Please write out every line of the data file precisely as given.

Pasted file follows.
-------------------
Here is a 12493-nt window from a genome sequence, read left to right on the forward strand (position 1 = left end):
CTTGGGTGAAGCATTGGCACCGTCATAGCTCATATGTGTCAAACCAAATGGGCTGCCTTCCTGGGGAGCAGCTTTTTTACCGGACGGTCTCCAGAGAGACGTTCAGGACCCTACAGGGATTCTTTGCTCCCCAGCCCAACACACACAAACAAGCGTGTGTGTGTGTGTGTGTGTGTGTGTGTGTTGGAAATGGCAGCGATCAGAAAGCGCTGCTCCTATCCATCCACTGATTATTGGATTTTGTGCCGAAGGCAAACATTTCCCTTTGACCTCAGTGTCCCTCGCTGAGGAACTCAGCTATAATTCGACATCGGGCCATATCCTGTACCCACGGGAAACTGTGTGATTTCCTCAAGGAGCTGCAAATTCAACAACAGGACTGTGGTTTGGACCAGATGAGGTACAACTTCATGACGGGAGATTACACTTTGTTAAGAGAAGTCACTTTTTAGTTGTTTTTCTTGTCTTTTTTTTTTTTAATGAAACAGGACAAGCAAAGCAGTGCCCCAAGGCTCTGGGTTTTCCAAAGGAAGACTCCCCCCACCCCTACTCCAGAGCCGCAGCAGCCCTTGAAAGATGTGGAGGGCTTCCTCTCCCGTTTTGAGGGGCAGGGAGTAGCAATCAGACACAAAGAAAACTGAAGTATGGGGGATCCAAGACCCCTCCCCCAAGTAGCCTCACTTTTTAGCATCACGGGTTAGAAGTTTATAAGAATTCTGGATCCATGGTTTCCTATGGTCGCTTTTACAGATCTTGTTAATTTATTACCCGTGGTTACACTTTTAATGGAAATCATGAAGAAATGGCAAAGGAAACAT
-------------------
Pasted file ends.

Here is a 12493-nt window from a genome sequence, read left to right on the forward strand (position 1 = left end):
CTTGGGTGAAGCATTGGCACCGTCATAGCTCATATGTGTCAAACCAAATGGGCTGCCTTCCTGGGGAGCAGCTTTTTTACCGGACGGTCTCCAGAGAGACGTTCAGGACCCTACAGGGATTCTTTGCTCCCCAGCCCAACACACACAAACAAGCGTGTGTGTGTGTGTGTGTGTGTGTGTGTGTTGGAAATGGCAGCGATCAGAAAGCGCTGCTCCTATCCATCCACTGATTATTGGATTTTGTGCCGAAGGCAAACATTTCCCTTTGACCTCAGTGTCCCTCGCTGAGGAACTCAGCTATAATTCGACATCGGGCCATATCCTGTACCCACGGGAAACTGTGTGATTTCCTCAAGGAGCTGCAAATTCAACAACAGGACTGTGGTTTGGACCAGATGAGGTACAACTTCATGACGGGAGATTACACTTTGTTAAGAGAAGTCACTTTTTAGTTGTTTTTCTTGTCTTTTTTTTTTTTAATGAAACAGGACAAGCAAAGCAGTGCCCCAAGGCTCTGGGTTTTCCAAAGGAAGACTCCCCCCACCCCTACTCCAGAGCCGCAGCAGCCCTTGAAAGATGTGGAGGGCTTCCTCTCCCGTTTTGAGGGGCAGGGAGTAGCAATCAGACACAAAGAAAACTGAAGTATGGGGGATCCAAGACCCCTCCCCCAAGTAGCCTCACTTTTTAGCATCACGGGTTAGAAGTTTATAAGAATTCTGGATCCATGGTTTCCTATGGTCGCTTTTACAGATCTTGTTAATTTATTACCCGTGGTTACACTTTTAATGGAAATCATGAAGAAATGGCAAAGGAAACAT